Spring Boot Tools extension provides enhanced navigation and code completion support for Spring Boot projects.
@/shows all defined request mappings (mapped path, request method, source location)
@+shows all defined beans (bean name, bean type, source location)
@>shows all functions (prototype implementation)
@shows all Spring annotations in the code
To learn more about Spring Boot support with Visual Studio Code, read Spring Boot in Visual Studio Code.
Code completion in Visual Studio Code for Java is provided by Language Support for Java(TM) by Red Hat. The extension is powered by the same Java development tools (JDT) behind Eclipse, so you can expect the same level of support.
In addition, there's also AI-assisted IntelliSense called IntelliCode. It saves you time by putting what you're most likely to use at the top of your completion list. IntelliCode recommendations are based on thousands of open-source projects on GitHub each with over 100 stars, so it's trained on the most common usages from high quality projects. When combined with the context of your code, the completion list is tailored to promote those practices. Here's IntelliCode for Java in action.
IntelliCode works well with popular Java libraries and frameworks like Java SE and Spring. It will help you whether you are doing monolithic web apps or modern microservices.
With Smart Selection (semantic selection), you can expand or shrink the selection range based on the semantic information of the caret position in your source code.
- To expand the selection, use ⌃⇧⌘→ (Windows, Linux Shift+Alt+Right).
- To shrink the selection, use ⌃⇧⌘← (Windows, Linux Shift+Alt+Left).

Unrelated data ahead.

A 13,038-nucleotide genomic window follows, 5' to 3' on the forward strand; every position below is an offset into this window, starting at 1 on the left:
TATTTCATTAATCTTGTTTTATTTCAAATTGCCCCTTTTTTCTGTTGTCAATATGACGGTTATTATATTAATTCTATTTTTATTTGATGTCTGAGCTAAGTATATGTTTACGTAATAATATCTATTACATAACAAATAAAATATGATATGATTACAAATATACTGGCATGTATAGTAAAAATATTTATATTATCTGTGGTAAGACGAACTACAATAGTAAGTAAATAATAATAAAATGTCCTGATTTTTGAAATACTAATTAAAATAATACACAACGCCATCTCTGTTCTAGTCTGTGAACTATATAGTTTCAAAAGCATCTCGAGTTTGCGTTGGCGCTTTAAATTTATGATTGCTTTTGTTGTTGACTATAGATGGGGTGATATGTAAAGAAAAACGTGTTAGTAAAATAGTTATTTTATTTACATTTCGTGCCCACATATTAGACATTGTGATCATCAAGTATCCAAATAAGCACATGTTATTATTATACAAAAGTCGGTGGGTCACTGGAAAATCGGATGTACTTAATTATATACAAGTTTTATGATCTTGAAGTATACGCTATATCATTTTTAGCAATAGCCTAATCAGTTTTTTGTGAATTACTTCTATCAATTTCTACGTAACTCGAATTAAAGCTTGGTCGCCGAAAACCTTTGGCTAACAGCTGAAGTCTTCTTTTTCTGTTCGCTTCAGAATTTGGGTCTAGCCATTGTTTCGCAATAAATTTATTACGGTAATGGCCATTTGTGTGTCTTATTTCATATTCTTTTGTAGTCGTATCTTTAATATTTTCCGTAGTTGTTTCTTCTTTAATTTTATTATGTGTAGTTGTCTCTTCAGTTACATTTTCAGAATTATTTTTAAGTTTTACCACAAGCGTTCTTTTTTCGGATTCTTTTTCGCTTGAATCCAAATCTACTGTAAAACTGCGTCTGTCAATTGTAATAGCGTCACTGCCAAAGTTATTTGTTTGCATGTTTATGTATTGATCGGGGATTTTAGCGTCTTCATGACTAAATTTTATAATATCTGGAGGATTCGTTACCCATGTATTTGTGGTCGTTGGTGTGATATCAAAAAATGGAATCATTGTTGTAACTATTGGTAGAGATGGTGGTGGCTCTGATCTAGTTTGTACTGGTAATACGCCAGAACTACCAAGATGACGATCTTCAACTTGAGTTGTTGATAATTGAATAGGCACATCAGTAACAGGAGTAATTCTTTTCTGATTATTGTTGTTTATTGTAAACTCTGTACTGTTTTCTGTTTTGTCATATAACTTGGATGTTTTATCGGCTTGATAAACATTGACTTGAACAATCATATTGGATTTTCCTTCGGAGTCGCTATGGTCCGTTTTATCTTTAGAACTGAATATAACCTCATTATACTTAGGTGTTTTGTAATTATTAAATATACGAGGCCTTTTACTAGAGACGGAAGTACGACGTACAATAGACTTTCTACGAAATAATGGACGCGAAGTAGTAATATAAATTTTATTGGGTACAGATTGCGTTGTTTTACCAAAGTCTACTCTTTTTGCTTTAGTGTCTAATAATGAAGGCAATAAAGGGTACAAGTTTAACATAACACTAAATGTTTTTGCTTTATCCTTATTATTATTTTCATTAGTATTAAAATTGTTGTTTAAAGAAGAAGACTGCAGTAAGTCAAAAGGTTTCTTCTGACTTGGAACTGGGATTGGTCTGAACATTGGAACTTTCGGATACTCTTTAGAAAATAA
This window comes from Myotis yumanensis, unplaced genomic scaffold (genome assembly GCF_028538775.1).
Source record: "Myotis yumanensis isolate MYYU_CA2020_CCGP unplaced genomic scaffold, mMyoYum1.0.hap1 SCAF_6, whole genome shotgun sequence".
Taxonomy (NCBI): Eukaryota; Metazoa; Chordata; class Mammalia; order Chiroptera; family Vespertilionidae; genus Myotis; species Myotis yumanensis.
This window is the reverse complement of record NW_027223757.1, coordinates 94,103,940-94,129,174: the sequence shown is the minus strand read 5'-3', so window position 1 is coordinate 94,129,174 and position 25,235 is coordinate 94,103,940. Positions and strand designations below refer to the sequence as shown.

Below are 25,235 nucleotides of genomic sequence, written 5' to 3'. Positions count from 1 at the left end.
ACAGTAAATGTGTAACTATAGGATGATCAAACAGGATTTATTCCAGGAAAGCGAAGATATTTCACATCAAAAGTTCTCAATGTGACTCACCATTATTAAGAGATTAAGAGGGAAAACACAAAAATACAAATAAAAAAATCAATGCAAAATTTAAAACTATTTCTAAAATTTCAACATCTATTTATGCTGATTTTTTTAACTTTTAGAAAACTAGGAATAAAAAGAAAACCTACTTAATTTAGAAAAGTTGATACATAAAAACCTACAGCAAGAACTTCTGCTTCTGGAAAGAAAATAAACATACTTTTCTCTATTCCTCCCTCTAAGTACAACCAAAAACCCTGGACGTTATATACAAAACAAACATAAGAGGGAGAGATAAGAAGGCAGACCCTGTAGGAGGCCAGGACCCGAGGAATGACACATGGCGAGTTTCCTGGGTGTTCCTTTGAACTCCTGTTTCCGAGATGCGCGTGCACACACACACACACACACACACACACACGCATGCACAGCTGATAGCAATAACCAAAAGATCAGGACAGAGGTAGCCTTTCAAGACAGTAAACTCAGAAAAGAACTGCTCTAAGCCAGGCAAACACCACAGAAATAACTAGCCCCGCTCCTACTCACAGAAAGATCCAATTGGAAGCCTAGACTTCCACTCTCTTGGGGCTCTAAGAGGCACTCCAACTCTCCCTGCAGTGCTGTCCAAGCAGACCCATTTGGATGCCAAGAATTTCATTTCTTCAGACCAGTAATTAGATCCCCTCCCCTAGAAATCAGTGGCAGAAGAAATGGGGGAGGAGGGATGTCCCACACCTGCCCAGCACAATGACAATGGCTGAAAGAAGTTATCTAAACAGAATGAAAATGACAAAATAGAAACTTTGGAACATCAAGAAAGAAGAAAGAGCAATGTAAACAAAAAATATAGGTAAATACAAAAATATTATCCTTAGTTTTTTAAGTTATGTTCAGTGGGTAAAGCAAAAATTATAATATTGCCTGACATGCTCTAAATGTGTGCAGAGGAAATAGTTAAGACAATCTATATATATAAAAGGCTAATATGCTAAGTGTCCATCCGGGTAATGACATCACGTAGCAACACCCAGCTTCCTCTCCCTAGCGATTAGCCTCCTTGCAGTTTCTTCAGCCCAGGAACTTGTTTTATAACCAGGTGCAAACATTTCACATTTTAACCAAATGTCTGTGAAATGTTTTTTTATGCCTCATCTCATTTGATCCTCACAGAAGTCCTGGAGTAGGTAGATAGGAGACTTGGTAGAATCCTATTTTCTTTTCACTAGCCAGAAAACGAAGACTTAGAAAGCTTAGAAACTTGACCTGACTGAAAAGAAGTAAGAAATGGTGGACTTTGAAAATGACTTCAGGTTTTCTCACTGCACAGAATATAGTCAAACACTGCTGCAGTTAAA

Refactoring and Code Actions
Here we will show you the most used refactoring features for Java in Visual Studio Code, namely rename, move, extract methods and variables and more.
Rename allows you to rename variables, classes, methods, packages, folders, and almost any Java identifiers. When you rename an identifier, all references to that identifier are also renamed. The shortcut to invoke the Rename refactoring is F2. When you invoke the shortcut on an identifier in the editor, a small box displays within the editor itself where you can change the identifier name. When you press Enter, all references to that identifier are changed too.
The Move refactoring lets you move packages and classes between the source roots of a project, class members to other classes, and inner classes to upper hierarchy levels.
For example, you can perform the move refactoring on a static method if it is used more in another class than in its own class.
You can also move a class to another package.
And move an inner class to new a new file.
Extract methods and variables
Extract to constant, method, and local variables all come in handy with Java on Visual Studio Code.
After the extraction, you can also perform a rename in the same transaction.
Convert a local variable to a field
When selecting an expression, extract to field.
When selecting a variable declaration, convert the variable to field.
Generate getters and setters